‘It just can’t hap­pen again’

Thir­teen horses killed in On­tario barn fire; se­cond such tragedy in two weeks

The Guardian (Charlottetown) - - CANADA - THE CANA­DIAN PRESS

Thir­teen horses died in a barn fire in south­ern On­tario overnight Thurs­day — the se­cond such tragedy in the prov­ince in less than two weeks.

The horses were killed af­ter flames broke out in a barn on a pri­vate farm in Mount For­est, Ont., northwest of Guelph. The fire came just 11 days af­ter a dev­as­tat­ing blaze in Puslinch, Ont., in which 43 stan­dard­bred horses died.

“It just can’t hap­pen again. It’s just too much dam­age, too heart-wrench­ing,” Mount For­est fire chief Dave Guil­bault told The Cana­dian Press from the scene of the lat­est fire.

“To have two in less than two weeks’ time, I’m hop­ing it’s just an anom­aly and it’s not some­thing that’s go­ing to con­tinue. We are def­i­nitely go­ing to get to­gether with the Puslinch fire depart­ment and work as a team to see how we can get in­volved and get more fire aware­ness in th­ese farm­ing op­er­a­tions.”

A per­son who an­swered the tele­phone at the Mount For­est prop­erty early Fri­day said the horses who died in the barn fire were Ara­bian.

Guil­bault said only one horse man­aged to es­cape the fire, which be­gan at about 10 p.m. and was largely ex­tin­guished by early Fri­day morn­ing, al­though some hot spots re­mained.

About 50 fire­fight­ers re­sponded to the blaze. Some had ini­tially tried to en­ter the barn to help the an­i­mals but had to re­treat be­cause the sit­u­a­tion was too dan­ger­ous, Guil­bault said.

Fire­fight­ers also had to hold back farm staff from try­ing to rush into the build­ing.

“We had to con­trol them, we had fire­fight­ers deal­ing with them be­cause they wanted to go in the barn. It’s just a ter­ri­ble thing,” he said, adding that fire­fight­ers had to deal with a strong wind fan­ning the flames and cold, icy con­di­tions through the night.

One man



prop­erty, where the horses are both owned and boarded, was taken to hos­pi­tal to be treated for mi­nor smoke in­hala­tion and anx­i­ety, but has since been re­leased, Guil­bault said.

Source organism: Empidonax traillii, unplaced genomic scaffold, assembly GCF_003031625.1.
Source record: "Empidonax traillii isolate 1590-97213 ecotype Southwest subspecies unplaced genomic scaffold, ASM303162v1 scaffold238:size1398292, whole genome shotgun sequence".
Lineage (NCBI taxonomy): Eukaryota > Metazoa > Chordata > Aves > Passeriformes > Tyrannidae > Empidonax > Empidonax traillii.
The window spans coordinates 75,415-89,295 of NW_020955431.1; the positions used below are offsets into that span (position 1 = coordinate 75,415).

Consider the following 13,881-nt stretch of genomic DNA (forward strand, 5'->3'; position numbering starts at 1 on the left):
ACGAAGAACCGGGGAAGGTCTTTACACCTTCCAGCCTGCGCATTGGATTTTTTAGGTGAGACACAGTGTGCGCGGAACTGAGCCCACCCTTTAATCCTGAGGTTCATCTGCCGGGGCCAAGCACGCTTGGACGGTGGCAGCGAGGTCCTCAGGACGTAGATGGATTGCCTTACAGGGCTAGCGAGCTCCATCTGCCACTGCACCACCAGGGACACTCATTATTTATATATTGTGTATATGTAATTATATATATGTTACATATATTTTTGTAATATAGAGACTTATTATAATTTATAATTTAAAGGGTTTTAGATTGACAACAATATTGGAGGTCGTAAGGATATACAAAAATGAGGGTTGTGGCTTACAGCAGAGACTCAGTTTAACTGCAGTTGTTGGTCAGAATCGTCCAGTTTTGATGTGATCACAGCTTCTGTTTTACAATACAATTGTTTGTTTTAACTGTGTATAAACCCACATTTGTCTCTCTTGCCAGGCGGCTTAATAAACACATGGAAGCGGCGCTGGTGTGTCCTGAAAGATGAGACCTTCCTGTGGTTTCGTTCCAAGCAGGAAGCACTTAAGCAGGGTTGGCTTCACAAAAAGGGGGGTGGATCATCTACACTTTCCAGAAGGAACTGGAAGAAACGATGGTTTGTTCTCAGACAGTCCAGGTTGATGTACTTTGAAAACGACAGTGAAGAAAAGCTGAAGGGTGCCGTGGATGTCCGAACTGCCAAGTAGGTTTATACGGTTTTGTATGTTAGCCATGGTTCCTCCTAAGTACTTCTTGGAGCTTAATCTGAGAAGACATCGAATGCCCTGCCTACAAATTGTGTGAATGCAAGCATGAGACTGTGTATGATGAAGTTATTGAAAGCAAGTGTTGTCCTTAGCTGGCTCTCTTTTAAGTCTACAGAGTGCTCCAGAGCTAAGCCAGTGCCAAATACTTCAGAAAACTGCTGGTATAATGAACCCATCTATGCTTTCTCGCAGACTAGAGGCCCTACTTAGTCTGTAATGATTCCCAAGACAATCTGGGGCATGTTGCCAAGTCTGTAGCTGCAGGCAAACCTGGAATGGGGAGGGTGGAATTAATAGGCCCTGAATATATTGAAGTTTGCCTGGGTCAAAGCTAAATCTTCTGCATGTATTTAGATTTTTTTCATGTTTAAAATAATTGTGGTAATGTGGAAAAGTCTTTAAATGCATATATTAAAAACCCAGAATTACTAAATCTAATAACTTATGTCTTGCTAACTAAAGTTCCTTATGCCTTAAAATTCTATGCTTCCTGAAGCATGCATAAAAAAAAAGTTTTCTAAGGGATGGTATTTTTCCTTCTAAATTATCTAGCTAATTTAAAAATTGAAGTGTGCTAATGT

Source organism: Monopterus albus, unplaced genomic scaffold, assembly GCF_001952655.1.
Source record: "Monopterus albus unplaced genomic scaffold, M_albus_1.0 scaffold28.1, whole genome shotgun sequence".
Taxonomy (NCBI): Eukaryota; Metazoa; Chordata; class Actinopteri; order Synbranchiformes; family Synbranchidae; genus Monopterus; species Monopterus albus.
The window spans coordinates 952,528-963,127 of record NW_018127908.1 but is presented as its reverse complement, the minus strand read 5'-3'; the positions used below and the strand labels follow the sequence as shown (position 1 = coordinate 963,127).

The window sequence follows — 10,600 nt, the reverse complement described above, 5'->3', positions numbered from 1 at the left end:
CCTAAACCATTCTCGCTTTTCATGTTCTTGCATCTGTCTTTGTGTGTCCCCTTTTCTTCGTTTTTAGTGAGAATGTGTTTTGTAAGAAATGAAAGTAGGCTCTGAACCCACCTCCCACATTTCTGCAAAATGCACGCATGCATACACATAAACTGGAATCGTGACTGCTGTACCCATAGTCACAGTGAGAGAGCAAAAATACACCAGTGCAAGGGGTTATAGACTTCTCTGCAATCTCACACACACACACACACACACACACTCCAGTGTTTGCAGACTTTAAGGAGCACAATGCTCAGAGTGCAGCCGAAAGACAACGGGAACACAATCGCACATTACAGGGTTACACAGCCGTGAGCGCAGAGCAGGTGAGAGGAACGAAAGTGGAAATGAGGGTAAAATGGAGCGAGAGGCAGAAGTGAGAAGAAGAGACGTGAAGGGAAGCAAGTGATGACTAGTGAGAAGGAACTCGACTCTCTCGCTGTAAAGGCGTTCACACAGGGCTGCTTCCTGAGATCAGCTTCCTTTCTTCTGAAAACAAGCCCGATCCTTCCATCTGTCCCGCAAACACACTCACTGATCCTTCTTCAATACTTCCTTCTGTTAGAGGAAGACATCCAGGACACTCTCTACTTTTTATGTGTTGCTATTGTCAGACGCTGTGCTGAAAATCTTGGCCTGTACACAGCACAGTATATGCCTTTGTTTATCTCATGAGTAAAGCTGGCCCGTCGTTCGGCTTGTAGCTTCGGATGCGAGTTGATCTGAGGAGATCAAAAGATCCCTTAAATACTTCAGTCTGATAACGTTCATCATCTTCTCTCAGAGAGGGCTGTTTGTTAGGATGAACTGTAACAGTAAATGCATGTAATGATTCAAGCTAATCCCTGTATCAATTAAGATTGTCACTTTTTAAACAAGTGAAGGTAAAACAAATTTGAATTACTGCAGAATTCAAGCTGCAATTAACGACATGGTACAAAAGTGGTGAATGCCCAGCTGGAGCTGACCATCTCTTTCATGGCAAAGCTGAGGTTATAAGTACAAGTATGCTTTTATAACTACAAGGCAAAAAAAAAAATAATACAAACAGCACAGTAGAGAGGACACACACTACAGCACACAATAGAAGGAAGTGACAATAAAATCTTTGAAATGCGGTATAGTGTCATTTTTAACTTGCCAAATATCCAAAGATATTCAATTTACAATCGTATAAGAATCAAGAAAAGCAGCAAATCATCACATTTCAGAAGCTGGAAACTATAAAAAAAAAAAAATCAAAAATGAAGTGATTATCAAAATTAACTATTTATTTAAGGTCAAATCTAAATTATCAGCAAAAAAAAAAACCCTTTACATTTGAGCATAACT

The blaze was con­tained to the barn, which par­tially col­lapsed, and fire­fight­ers put up a “wa­ter cur­tain” to stop flames from spread­ing to any other build­ings, Guil­bault said.

Al­though it was too early to say what caused the fire, Guil­bault said there is spec­u­la­tion that a trac­tor might have caught on fire.

The On­tario Fire Mar­shall’s of­fice was head­ing to the scene on Fri­day to be­ing its in­ves­ti­ga­tion.

Guil­bault said he asked the of­fice to send the same in­ves­ti­ga­tors who were prob­ing the Puslinch blaze in case there might be sim­i­lar­i­ties be­tween the two fires.

He noted that barns typ­i­cally don’t have sprin­klers or smoke alarms — and aren’t re­quired to — but sug­gested that changes may be needed.

“I’m not say­ing it should be sprin­klers, we’re not that far yet, but just more pub­lic education and more aware­ness in barns and on farms,” he said. “Once we have the cause, we’ll be able to com­pare the cause with Puslinch and try to get some con­sis­tency on our ap­proach for pub­lic education and preven­tion.”

The Jan. 4 fire at the Classy Lane Sta­bles in Puslinch has had a dev­as­tat­ing im­pact on the horse rac­ing com­mu­nity in south­ern On­tario.

Co-owner Jamie Mil­lier said the eco­nomic im­pact reached deep into the close-knit, horse­ori­ented com­mu­nity and that groomers, vet­eri­nar­i­ans, black­smiths and other pro­fes­sion­als in the in­dus­try would feel the ef­fects of the deaths for months to come.

Trainer Dan La­gace, who lost seven horses he had worked with, said the fire was more than just a pro­fes­sional catas­tro­phe — it was akin to los­ing mem­bers of a fam­ily.


Fire­fight­ers con­tinue to work on a barn fire in Mount For­est, Ont., Fri­day. At least 13 horses per­ished in the se­cond such tragedy to hit south­ern On­tario this month.

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